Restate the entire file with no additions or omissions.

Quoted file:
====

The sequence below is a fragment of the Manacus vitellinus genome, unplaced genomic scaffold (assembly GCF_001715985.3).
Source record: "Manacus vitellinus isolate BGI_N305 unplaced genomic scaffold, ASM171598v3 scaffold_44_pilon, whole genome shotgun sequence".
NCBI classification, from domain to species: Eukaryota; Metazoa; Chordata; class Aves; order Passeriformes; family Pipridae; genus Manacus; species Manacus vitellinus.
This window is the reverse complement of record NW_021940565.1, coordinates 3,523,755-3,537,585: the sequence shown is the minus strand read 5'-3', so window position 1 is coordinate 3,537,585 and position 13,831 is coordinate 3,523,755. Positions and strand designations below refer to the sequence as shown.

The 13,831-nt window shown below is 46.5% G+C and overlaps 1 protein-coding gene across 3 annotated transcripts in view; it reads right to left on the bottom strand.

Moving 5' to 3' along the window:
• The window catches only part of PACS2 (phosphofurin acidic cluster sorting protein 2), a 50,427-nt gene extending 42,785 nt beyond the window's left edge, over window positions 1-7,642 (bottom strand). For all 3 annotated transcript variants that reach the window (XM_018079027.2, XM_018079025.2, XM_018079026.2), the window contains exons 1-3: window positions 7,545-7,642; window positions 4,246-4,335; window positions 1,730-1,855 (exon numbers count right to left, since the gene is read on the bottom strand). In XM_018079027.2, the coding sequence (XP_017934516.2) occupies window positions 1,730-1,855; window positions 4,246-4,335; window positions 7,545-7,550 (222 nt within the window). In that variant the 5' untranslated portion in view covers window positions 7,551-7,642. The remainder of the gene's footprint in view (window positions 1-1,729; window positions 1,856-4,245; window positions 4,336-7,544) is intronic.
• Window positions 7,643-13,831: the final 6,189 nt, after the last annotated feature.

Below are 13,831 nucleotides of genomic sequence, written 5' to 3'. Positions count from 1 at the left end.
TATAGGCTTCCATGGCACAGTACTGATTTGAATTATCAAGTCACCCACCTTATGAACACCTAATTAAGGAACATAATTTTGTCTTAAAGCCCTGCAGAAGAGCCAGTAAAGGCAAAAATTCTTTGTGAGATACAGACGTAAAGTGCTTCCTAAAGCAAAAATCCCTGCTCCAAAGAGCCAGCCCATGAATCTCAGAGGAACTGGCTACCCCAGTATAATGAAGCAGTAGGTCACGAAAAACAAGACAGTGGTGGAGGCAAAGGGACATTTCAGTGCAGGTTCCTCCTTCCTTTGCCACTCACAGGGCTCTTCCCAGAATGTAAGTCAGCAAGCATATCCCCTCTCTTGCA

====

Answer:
The sequence below is a fragment of the Manacus vitellinus genome, unplaced genomic scaffold (assembly GCF_001715985.3).
Source record: "Manacus vitellinus isolate BGI_N305 unplaced genomic scaffold, ASM171598v3 scaffold_44_pilon, whole genome shotgun sequence".
NCBI classification, from domain to species: Eukaryota; Metazoa; Chordata; class Aves; order Passeriformes; family Pipridae; genus Manacus; species Manacus vitellinus.
This window is the reverse complement of record NW_021940565.1, coordinates 3,523,755-3,537,585: the sequence shown is the minus strand read 5'-3', so window position 1 is coordinate 3,537,585 and position 13,831 is coordinate 3,523,755. Positions and strand designations below refer to the sequence as shown.

The 13,831-nt window shown below is 46.5% G+C and overlaps 1 protein-coding gene across 3 annotated transcripts in view; it reads right to left on the bottom strand.

Moving 5' to 3' along the window:
• The window catches only part of PACS2 (phosphofurin acidic cluster sorting protein 2), a 50,427-nt gene extending 42,785 nt beyond the window's left edge, over window positions 1-7,642 (bottom strand). For all 3 annotated transcript variants that reach the window (XM_018079027.2, XM_018079025.2, XM_018079026.2), the window contains exons 1-3: window positions 7,545-7,642; window positions 4,246-4,335; window positions 1,730-1,855 (exon numbers count right to left, since the gene is read on the bottom strand). In XM_018079027.2, the coding sequence (XP_017934516.2) occupies window positions 1,730-1,855; window positions 4,246-4,335; window positions 7,545-7,550 (222 nt within the window). In that variant the 5' untranslated portion in view covers window positions 7,551-7,642. The remainder of the gene's footprint in view (window positions 1-1,729; window positions 1,856-4,245; window positions 4,336-7,544) is intronic.
• Window positions 7,643-13,831: the final 6,189 nt, after the last annotated feature.

Below are 13,831 nucleotides of genomic sequence, written 5' to 3'. Positions count from 1 at the left end.
TATAGGCTTCCATGGCACAGTACTGATTTGAATTATCAAGTCACCCACCTTATGAACACCTAATTAAGGAACATAATTTTGTCTTAAAGCCCTGCAGAAGAGCCAGTAAAGGCAAAAATTCTTTGTGAGATACAGACGTAAAGTGCTTCCTAAAGCAAAAATCCCTGCTCCAAAGAGCCAGCCCATGAATCTCAGAGGAACTGGCTACCCCAGTATAATGAAGCAGTAGGTCACGAAAAACAAGACAGTGGTGGAGGCAAAGGGACATTTCAGTGCAGGTTCCTCCTTCCTTTGCCACTCACAGGGCTCTTCCCAGAATGTAAGTCAGCAAGCATATCCCCTCTCTTGCA